Reducing Conflict 7 The Root of Conflict

There is a common denominator for nearly all interpersonal conflict that I call the “Root of all Conflict.” When we have an opinion on any topic, we believe it is true.  The opinion was formed in our brain, and we look for supporting facts to bolster that opinion.

I AM RIGHT Button 

 It is like we each wear a button with the words “I AM RIGHT” printed on it.  If you come up with a different opinion, then you will be wrong according to me, because I believe in my opinion. If you agree with my opinion, then there is no conflict, but if you disagree, then we are in for some conflict.

At home, at work, or in social situations, the phenomenon is easy to spot on a daily basis. It is probably the most frequent cause of conflict between people. Wouldn’t it be a wonderful thing if there was a mechanism for reducing the problem?  Well, there is, and I am going to share it.

How to Avoid Fighting 

First of all, you need to recognize that you are wearing the button (figuratively, not literally).  Then, if someone has a different view, rather than becoming defensive or belligerent, try to imagine the other person is wearing an invisible button too. 

Take the time to really listen to the other person’s opinion before trying to defend your position. Ask open-ended questions that are genuine and seek to find out how the other person came to that realization. You can share that you have a different opinion on this topic, but try to avoid getting into an argument.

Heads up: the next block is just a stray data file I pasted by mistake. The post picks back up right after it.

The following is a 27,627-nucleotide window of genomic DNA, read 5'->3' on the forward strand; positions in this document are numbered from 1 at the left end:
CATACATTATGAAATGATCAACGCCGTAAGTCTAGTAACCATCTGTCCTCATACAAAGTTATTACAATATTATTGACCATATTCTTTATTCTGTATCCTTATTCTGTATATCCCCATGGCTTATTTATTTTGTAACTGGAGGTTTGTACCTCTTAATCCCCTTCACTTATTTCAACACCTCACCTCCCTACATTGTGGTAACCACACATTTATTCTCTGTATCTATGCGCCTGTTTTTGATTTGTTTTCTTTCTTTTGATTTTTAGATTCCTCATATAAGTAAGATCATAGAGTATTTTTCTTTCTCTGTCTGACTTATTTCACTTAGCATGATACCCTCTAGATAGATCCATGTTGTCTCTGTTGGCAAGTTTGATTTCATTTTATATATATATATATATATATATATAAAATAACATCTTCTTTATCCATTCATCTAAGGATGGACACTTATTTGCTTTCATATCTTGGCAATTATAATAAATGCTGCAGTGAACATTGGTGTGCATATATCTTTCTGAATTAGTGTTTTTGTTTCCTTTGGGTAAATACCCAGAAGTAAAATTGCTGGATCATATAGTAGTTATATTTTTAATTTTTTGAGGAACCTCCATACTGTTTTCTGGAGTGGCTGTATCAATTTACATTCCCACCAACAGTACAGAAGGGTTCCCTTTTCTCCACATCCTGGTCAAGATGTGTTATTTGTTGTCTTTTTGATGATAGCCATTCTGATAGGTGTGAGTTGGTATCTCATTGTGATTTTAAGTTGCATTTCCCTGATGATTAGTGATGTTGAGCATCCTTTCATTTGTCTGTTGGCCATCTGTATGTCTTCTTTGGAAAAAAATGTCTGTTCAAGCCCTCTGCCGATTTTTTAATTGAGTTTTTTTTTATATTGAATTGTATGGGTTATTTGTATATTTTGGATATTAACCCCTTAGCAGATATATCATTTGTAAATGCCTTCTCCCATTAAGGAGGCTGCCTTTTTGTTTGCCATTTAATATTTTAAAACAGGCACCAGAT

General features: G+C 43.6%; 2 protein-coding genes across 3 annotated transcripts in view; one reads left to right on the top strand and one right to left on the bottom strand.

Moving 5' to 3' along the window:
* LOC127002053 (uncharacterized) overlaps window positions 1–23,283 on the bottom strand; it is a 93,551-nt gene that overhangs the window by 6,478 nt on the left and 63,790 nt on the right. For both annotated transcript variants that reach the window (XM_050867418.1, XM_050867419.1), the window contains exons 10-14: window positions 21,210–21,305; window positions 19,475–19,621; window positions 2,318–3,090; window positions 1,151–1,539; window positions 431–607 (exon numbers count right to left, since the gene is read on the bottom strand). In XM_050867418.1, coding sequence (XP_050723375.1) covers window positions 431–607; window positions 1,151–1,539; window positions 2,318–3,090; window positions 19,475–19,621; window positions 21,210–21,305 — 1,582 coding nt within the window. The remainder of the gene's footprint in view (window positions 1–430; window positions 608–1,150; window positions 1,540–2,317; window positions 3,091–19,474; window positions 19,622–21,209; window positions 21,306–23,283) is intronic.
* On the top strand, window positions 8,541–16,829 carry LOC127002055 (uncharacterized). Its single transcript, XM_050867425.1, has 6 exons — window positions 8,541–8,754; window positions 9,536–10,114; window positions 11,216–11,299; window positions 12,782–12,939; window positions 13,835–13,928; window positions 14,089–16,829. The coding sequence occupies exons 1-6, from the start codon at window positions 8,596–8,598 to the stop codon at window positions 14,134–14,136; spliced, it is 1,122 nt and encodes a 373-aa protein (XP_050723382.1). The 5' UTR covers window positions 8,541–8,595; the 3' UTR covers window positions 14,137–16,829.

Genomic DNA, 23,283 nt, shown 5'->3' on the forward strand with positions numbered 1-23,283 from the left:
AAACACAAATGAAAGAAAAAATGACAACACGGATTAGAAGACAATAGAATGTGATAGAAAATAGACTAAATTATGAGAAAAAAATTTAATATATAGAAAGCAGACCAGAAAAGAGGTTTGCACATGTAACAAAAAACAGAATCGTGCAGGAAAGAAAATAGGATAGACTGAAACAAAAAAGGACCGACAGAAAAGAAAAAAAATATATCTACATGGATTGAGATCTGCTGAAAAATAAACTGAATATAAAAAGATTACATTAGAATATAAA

Use Body Language 

Be careful how you word your own opinions. Use phrases that indicate there may be other possible interpretations. Keep in mind that your body language says a lot about your attitude when listening to the other person. Try to project that, while you do have an opinion, you do not have a closed mind on the topic.

Free Bonus Video

Here is a video that contains more information on the root of all conflict including additional tips on how you can break the cycle.

Bob Whipple, MBA, CPTD, is a consultant, trainer, speaker, and author in the areas of leadership and trust.  He is the author of four books: 1.The Trust Factor: Advanced Leadership for Professionals (2003), 2. Understanding E-Body Language: Building Trust Online (2006), 3. Leading with Trust is Like Sailing Downwind (2009), and 4. Trust in Transition: Navigating Organizational Change (2014). In addition, he has authored over 1000 articles and videos on various topics in leadership and trust. Bob has many years as a senior executive with a Fortune 500 Company and with non-profit organizations.


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